ID plan for liquor stores
Photo identification scanning could be introduced to liquor stores at Wyndham and Kununurra if new alcohol restrictions proposed by local stakeholders are approved by Director of Liquor Licensing, Barry Sargeant.
Representatives from every business licensed to sell alcohol in each town signed the proposal at a meeting of the East Kimberley Liquor Accord committee on Tuesday.
The new laws would limit the amount of alcohol that could be purchased to two cartons of fullstrength beer and six bottles of wine or a bottle of spirits, but it could be purchased between noon and closing time Monday to Saturday.
Existing laws introduced one year ago restrict the sale of all fullstrength alcohol to between 5pm and 8pm, with stricter limits on the amount of alcohol which can be purchased during those times.
There are currently no measures in place to prevent people from purchasing the maximum amount of alcohol from more than one outlet.
The new proposal would record the amount of alcohol purchased by an individual in one day by using machines to scan photographic identification.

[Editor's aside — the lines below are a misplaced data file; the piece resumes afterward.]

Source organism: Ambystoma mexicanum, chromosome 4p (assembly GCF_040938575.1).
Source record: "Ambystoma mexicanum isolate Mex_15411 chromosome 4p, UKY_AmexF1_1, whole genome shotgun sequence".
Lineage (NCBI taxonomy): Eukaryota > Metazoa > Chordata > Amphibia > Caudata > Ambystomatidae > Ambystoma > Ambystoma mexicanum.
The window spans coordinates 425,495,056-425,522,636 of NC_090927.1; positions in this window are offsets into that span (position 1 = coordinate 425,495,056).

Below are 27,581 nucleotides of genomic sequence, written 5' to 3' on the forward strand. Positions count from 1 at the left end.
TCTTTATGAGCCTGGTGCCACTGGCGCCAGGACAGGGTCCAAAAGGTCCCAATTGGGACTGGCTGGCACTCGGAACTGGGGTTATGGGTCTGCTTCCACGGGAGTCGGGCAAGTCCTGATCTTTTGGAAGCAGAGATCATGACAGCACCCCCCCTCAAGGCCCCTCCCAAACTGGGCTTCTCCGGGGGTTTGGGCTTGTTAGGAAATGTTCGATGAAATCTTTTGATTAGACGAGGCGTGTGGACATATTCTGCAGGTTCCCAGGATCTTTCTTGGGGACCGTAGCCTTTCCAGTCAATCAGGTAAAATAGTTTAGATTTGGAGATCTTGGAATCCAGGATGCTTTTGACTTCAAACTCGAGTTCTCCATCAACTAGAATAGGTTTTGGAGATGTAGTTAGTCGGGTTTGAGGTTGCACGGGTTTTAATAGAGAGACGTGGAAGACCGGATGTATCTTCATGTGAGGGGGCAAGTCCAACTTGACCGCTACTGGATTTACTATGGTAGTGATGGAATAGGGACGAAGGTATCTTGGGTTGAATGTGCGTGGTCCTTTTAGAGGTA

The recorded information, which would include but not store relevant personal details, would be shared between all licensees to prevent people from exceeding the limit at different stores.
It would also communicate which people had been banned from buying alcohol for a designated period by police or other licensees.
Representatives from WA Country Health Service, WA Police and MG Corporation were among those who signed in support of the proposal on Tuesday.
It will be delivered to Mr Sargeant by Kimberley District Superintendent Mick Sutherland in Perth tomorrow.
Shire of Wyndham East Kimberley president John Moulden said the current restrictions were not working.
“The only part of the current restrictions that we think works is the total ban on sales on Sundays,” he said.
Mr Moulden said the ban on selling full-strength alcohol before 5pm just moved increased crime periods later into the night.
Although the identification scanning system and amended restrictions will be phased in if the proposal is approved by Mr Sargeant, Mr Moulden said more planning had to be done before they could be permanently implemented.
Funding would be needed to purchase each machine, worth $7000, and to ensure people without photographic identification would not be disadvantaged.
Mr Moulden said MG Corporation was in the process of creating a new identification card for Miriwoong and Gajerrong people.
Although the card was designed to help people who did not have driver’s licences to show proof of identification, the project could also ensure disadvantaged people were not short-changed by the new system.
Mr Moulden thanked Kununurra Police officer-in-charge Senior Sergeant Jack Lee and SWEK community development director Karyn Apperley for driving development of the proposal